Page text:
I doubt that there is a method of overcoming worry that would work for everybody, but here’s what works for me. When I start worrying about something, it’s almost always something about which I can’t do anything about at that precise moment; therefore my worrying isn’t very productive. So, what I do is make an appointment to worry. I actually set aside a time in my mind (don’t mark it on your calendar), say fifteen minutes at 3:15 the next day, during which time I will worry really effectively. If I catch myself worrying about the subject before then, I remind myself to put it off. What usually happens is that by the next afternoon I’ve either forgotten about the problem or something more important is occupying my thoughts. In the rare case where neither of the foregoing holds true, I’ll worry as planned. But then my mind usually wanders after a few seconds, or, if it doesn’t, I may actually come up with a solution to the problem.

             The depth of your worry will depend on the amount of attention you give it.

             Concern is fore-thought, worry is fear-thought.

             Don’t read big implications into little facts.

             If all you’re doing is worrying about something that you can do nothing about, you should do something else.  

             At the deepest depth of despair the weak perish and the strong rally.

             Don’t go mountain-climbing over molehills.

             Don’t be so intent on what has happened that you don’t realize what is happening.

             It’s true that when one door closes another usually opens, so don’t spend so much time looking at the closed door that you don’t see the one that opened.

             We are more effective when we forget what is unimportant.

             If you worry about what people think about you, ask yourself why you have more confidence in their opinions than in your own.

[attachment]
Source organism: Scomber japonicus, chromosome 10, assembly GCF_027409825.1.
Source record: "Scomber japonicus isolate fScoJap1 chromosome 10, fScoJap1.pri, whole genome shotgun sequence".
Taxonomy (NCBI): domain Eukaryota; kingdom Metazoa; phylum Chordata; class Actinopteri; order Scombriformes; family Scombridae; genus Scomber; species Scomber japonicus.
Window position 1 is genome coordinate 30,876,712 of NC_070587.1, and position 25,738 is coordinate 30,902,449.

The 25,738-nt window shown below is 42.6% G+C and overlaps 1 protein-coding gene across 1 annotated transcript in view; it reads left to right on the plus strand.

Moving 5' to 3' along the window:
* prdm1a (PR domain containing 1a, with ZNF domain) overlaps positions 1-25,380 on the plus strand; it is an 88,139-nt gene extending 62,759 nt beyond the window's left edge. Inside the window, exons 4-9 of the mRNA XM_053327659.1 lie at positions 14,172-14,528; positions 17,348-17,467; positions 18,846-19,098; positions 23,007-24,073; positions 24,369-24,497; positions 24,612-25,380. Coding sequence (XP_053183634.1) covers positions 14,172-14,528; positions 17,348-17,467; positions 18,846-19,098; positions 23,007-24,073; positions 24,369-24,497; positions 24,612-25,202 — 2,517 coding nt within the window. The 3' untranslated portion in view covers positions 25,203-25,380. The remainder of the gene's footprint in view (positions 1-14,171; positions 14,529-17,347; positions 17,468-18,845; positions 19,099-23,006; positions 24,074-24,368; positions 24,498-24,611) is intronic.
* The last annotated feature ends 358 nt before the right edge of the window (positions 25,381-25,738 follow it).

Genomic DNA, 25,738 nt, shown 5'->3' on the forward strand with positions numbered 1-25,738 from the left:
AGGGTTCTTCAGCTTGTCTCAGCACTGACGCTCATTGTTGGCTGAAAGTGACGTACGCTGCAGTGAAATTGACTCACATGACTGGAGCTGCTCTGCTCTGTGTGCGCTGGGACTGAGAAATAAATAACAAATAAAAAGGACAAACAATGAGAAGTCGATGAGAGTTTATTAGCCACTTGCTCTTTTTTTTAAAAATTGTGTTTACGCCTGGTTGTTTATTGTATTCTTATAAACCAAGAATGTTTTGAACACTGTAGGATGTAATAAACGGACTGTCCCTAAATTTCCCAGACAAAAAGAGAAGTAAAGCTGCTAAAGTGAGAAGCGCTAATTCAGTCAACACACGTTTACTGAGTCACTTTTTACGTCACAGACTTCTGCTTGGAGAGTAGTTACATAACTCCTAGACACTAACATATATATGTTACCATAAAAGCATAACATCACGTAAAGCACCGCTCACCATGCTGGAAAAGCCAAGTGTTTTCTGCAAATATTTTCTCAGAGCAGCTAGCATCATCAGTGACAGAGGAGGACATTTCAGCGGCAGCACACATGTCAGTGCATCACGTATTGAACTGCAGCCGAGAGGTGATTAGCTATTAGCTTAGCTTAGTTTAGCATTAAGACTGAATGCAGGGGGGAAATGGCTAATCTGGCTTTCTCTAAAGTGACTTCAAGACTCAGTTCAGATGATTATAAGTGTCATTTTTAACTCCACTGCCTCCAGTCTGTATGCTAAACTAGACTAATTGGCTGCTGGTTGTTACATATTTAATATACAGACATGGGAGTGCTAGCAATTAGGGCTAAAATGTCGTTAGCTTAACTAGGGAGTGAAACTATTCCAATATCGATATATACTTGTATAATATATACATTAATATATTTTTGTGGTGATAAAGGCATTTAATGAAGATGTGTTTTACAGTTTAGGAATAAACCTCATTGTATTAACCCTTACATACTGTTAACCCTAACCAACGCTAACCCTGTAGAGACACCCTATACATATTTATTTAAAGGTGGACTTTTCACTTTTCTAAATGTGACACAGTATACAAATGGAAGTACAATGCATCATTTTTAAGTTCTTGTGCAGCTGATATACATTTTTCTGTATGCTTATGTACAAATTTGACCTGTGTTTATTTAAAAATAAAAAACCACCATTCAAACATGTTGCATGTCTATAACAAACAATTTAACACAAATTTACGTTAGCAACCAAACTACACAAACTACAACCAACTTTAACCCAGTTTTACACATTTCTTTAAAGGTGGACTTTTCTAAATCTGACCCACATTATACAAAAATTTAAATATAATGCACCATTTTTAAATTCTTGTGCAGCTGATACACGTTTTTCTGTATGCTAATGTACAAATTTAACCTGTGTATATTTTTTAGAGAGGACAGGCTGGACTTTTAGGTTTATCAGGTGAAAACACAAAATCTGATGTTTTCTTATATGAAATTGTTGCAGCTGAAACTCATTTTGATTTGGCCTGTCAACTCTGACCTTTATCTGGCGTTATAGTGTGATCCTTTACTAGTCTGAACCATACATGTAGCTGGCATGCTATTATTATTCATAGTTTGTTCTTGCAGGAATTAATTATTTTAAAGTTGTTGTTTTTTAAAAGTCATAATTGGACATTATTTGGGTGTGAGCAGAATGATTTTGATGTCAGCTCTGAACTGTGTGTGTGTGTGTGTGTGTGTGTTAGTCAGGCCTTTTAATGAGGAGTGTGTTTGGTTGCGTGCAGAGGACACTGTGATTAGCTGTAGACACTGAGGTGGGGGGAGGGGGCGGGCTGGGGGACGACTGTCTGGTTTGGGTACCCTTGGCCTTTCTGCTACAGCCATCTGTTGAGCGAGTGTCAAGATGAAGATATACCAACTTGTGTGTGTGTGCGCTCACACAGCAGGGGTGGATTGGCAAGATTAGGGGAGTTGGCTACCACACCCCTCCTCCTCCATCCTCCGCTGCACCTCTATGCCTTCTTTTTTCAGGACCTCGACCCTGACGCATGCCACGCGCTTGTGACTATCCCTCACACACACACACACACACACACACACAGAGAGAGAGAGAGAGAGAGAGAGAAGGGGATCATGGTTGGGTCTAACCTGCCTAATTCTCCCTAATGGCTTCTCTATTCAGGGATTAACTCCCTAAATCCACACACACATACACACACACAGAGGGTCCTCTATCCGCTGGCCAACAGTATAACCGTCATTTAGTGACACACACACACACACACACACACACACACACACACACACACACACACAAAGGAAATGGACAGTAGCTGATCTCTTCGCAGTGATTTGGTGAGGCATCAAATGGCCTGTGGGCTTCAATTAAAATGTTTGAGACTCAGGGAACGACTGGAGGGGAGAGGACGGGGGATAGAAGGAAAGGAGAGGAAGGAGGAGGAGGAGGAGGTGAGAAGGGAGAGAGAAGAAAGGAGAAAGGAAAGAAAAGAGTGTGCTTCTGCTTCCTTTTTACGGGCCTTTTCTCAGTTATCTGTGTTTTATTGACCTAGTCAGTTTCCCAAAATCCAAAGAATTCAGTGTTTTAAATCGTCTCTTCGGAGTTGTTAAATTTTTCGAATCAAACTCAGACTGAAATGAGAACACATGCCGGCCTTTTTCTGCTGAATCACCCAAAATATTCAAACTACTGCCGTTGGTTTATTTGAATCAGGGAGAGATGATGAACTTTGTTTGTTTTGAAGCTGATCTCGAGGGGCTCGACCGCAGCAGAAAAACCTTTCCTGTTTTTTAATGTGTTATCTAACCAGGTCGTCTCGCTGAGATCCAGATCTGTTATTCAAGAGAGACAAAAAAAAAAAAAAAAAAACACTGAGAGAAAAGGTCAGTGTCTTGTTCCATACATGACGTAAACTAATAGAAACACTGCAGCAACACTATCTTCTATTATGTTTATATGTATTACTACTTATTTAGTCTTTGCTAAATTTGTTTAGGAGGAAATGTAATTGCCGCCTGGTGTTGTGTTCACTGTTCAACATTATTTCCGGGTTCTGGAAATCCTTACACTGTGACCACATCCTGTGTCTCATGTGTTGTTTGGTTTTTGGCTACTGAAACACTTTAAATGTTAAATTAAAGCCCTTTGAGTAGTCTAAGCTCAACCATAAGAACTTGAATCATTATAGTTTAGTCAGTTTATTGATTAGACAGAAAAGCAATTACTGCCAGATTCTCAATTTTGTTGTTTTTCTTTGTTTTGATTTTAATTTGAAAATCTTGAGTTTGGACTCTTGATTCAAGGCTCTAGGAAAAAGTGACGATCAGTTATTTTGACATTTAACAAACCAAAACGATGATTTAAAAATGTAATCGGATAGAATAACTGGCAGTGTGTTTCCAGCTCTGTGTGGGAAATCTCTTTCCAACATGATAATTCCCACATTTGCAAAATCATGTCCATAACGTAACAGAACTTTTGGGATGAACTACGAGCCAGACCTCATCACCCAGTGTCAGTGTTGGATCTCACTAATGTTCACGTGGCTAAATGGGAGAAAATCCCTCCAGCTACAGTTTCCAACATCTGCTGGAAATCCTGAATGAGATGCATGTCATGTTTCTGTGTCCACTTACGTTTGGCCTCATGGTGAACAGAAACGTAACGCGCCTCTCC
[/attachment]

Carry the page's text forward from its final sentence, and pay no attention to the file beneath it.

You’ll worry a lot less about what people think of you when you realize how seldom they do.

             Worry is when your stomach is firing bullets and your brain is firing blanks.

             It’s better to feel a little panic beforehand and then be calm when something happens, than to be calm beforehand and panic when things happen.

             You’re in good shape if you’re too busy to worry during the day and sleep too soundly to worry at night.

             Worry is often caused by trying to make decisions before having enough information on which to base them.

             Whatever you’re going through probably isn’t as serious as you think.

             If you know you can handle it there’s no need to worry about it.

             Worry is a darkroom in which negatives are developed.

             There are a lot more worries than there are dangers.

             In times like these it’s good to remember that there have always been times like these.

             Make a list of your worries and cross off those about which nothing can be done, then cross off those that aren’t important; deal with the rest.

             Even the longest day ends.

             Things may not look any brighter in the morning, but you’re apt to have more strength with which to face them.

             In adversity, we need to fall back on something we love.

             Monday is way too early to be worried about Thursday.

             Pondering past “what ifs” is futile; pondering future “what ifs” is fruitful.

             Worry is rarely ruled by wisdom.

             Any time you start to worry about the past, remember that it’s already too late.